An Ancillary participant accompanies another participant in the context of the event. The Ancillary’s participation is presented as similar to/in accordance with—but of secondary importance to—that of the other participant.
Sometimes called comitative.
A participant may be considered surplus/secondary for just the function or also at the scene level. Ancillary is the function for adpositions like with that signal asymmetric togetherness or co-participation. More specific spatial and configurational (possession, part-whole, membership, etc.) relations take precedence at the scene level:
Some predicates have a role of primary semantic importance expressed via a with-PP.1 In such cases, Ancillary should be the function only. However, for many predicates it may be difficult to decide whether Ancillary should also be the scene role. As a diagnostic, we test whether together_with can be used—if not, there is another role of primary importance to the scene.2
These license together-insertion:
I am admiring the paintings (together) with the statues (= I am admiring the paintings, and the statues as well)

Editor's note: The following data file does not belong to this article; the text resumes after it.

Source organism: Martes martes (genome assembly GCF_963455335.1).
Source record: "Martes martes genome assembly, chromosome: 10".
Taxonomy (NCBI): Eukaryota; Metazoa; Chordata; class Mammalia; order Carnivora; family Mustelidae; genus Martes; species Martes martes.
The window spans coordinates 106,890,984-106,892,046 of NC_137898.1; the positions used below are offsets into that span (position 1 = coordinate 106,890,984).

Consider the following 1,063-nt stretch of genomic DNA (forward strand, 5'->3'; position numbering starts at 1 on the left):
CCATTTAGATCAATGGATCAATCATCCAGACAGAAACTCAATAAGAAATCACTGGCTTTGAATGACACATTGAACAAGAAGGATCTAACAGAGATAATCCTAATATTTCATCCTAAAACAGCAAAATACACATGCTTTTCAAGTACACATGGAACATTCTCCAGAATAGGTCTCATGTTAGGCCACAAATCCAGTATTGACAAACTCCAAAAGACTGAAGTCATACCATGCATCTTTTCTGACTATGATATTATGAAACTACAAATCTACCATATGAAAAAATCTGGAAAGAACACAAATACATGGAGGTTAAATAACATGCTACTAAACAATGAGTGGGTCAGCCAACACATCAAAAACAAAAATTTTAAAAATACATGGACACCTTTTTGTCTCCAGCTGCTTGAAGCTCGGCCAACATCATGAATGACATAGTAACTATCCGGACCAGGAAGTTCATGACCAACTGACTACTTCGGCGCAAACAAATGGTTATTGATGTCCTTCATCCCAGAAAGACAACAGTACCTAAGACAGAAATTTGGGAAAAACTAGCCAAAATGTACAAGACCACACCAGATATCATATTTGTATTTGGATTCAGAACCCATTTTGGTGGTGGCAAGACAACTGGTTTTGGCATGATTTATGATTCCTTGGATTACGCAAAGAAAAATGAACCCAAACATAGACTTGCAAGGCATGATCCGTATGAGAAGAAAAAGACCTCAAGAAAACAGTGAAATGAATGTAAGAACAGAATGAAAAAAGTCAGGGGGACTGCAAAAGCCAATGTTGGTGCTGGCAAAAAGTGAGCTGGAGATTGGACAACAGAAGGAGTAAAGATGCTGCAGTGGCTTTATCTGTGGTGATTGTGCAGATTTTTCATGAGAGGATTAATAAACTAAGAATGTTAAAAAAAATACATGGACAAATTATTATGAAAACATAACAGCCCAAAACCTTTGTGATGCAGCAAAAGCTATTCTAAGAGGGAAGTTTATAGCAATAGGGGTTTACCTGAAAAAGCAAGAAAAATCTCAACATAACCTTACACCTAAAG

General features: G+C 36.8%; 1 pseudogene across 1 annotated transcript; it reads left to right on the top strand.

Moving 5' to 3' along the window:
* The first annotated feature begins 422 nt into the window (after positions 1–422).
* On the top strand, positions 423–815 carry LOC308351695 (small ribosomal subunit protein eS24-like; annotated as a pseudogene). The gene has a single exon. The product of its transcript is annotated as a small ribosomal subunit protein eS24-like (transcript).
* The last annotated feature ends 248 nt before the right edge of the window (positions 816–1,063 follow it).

[we infer that “statues” is paired with “paintings”, and thus also being admired, but this requires pragmatics] 013
(Together) with the president, the prime minister signed the declaration
[explicit: president is together with somebody in the context of signing; inferred: president is together with the prime minister, and they probably both signed] 014
These resist together-insertion:
See further examples at Theme.
If the object denotes an item that the governor has on hand in their possession, then the construal Possession↝Ancillary is used:
This construction involves a with-PP that is coreferent with the subject. The most basic meanings of these argument structures bundle motion, possession, location, and accompaniment. In such cases, the with is analyzed as Locus↝Ancillary:3
Ancillary descibes a relation of an entity to an event/situation, whereas Ensemble is used for a relation directly between entities.
These can be called semantically core roles, though making a core/non-core distinction is in general problematic. ↩
Bring and similar verbs (take, carry, etc.) specify motion-with-possession in their most literal sense (e.g., bringing a backpack). If applying supersenses also to subjects and objects (Shalev et al., 2019; see also Originator fn. 1, Recipient fn. 1) we would use Possession/Possessor as the scene roles of the subject/object respectively. But if the object is volitional (e.g., bringing a friend), the possession is bleached away, so just Agent/Theme would apply to the subject/object. In either case, the with-PP emphasizes that the other entity is located with the bringer, so it receives Locus↝Ancillary. ↩
A surplus participant in relation to an event (or state/situation).